Identifying the barriers that minority nurses will face allows leaders and healthcare organizations to create more opportunities to groom them for leadership positions. Mentoring is a strategy used in many organizations to attract and retain individuals. In nursing and other professions, mentors influence the career path of their mentees by building relationships based on trust, respect, open communication, and ongoing dialogue. Mentors are often revered as advisors and honored as true friends. Minority nurse leaders who share stories of their journey claim that having a mentor was critical to their success.
Candor, compromise, confidence, complexity, and champion have been described as the competencies necessary to mentor a minority leader. Mentors must permit open conversation and be willing to provide honest feedback to mentees. Mentors may need to help their mentee understand circumstances in which compromise is necessary. This may also include managing the mentees' feelings of folding to organizational pressure or losing on issues important to their culture or race. Mentors preserve the mentee’s confidence and ensure integrity in all their interactions. This is particularly important in circumstances in which the minority leaders may feel like their individuality has not been considered. Mentors also help mentees navigate issues of workplace diversity that may be heavily charged. Most importantly, mentors support mentees and the issues that are of concern to them. They advocate for the mentee and seek out opportunities for the mentees' skills and talents to be recognized and assist them with progression within and outside of the organization.
These are examples of how the competencies of mentors should be used to develop minority nurse leaders. One of the great benefits of mentoring relationships is that the only cost is the time that it takes to connect or meet with one another. Sometimes these meetings can occur during lunch or during planned organizational events designed for networking or fellowship. Many times, these meetings are set up on an ongoing basis such as monthly or quarterly, and they can occur over the phone or through a web conference. Mentors and mentees can be very creative about finding ways to ensure that they continue to meet with one another and address the goals and concerns of the mentee.
Mentors of minority nurses should be aware of all available opportunities within the organization so that they can share them with their mentees. Such opportunities for leadership development and growth may include a clinical ladder program. Clinical ladder programs have existed for decades in nursing and are designed to recognize the expertise of bedside nurses in contributing to improving patient outcomes as they increase their nursing knowledge and skill.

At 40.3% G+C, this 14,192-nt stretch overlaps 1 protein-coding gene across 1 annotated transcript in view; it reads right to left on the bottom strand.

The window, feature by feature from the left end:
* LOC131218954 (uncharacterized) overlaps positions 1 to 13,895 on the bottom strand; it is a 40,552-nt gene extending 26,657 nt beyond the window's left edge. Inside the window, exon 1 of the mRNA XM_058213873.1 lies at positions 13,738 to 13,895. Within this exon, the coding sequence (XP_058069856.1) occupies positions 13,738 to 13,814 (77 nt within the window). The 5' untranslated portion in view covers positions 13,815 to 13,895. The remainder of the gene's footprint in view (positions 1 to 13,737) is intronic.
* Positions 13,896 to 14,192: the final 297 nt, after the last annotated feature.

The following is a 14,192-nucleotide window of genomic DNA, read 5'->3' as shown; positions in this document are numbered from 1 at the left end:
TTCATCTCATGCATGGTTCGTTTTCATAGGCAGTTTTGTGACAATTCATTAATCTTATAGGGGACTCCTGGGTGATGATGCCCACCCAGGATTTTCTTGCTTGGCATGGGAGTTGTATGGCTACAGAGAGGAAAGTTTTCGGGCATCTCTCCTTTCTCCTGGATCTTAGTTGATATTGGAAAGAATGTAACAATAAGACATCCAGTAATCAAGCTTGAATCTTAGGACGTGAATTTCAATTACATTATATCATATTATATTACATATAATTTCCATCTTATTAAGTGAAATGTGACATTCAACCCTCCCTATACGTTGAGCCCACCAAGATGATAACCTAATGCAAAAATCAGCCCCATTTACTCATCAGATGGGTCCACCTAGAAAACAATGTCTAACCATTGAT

Often, achieving milestones on the clinical ladder program means additional compensation for nurses, thus increasing their salary. In clinical ladder programs, nurses demonstrate the contributions that they have made to patients, their clinical unit, the organization, and the profession, and how they have developed professionally. Serving as the Co-Chair of a unit governance council, becoming a CPR instructor, obtaining certification in your nursing specialty, and presenting an improvement project at a meeting are some examples of contributions that may be considered in a clinical ladder program. These contributions are usually written up and provided to the Nurse Manager, then a review committee makes a determination about the nurse’s progression.
In addition to compensation, the nurse's title may change.
EXAMPLEA new graduate nurse may have the title of Registered Nurse Level One, and a nurse who has completed certain steps in the clinical ladder program may have the title of Registered Nurse Level Two.
Active participation in a clinical ladder program, or any similar professional development opportunity, increases nurse engagement and develops nursing leadership skills. Clinical nurse ladder programs can help develop a pool of minority nurse leaders who make significant contributions at the bedside and throughout a healthcare organization.
While clinical ladder programs require an individual to invest time in leadership development tasks and seek out experiences, the cost associated with clinical ladder programs is primarily covered by the nurse’s employer.
A third tool for minority nurse leader development is formal education. Underrepresented minority groups comprise over 30% of baccalaureate, masters, and doctoral nursing programs (Persaud, 2020). The IOM report calls for nurses to attain further education so they will be prepared to take on new roles that emerge with changing healthcare settings and delivery systems. A minority nurse may want to enhance their career plans with formal education, such as a master's or doctoral degree. Such education might serve the purpose of increasing one's clinical capabilities or accrediting them to educate other nurses, manage healthcare organizations, or conduct research in the field of nursing.
Formal education requires additional costs that are usually the responsibility of the nurse. Minority nurses seeking additional formal education should consider options to decrease the cost, such as employer-sponsored tuition reimbursement, graduate assistantships, university or professional association scholarships and grants, and loan forgiveness programs. While additional degrees do not guarantee advancement, their absence can hinder promotion because some leadership positions require graduate degrees. Ensuring that minority nurses can participate in mentoring relationships, engage in career development opportunities, and further their education can help develop a diverse cadre of nurse leaders.
Authored by Khaliah Fisher-Grace, PhD(c), MSN, RN, CPHQ, PCCN-K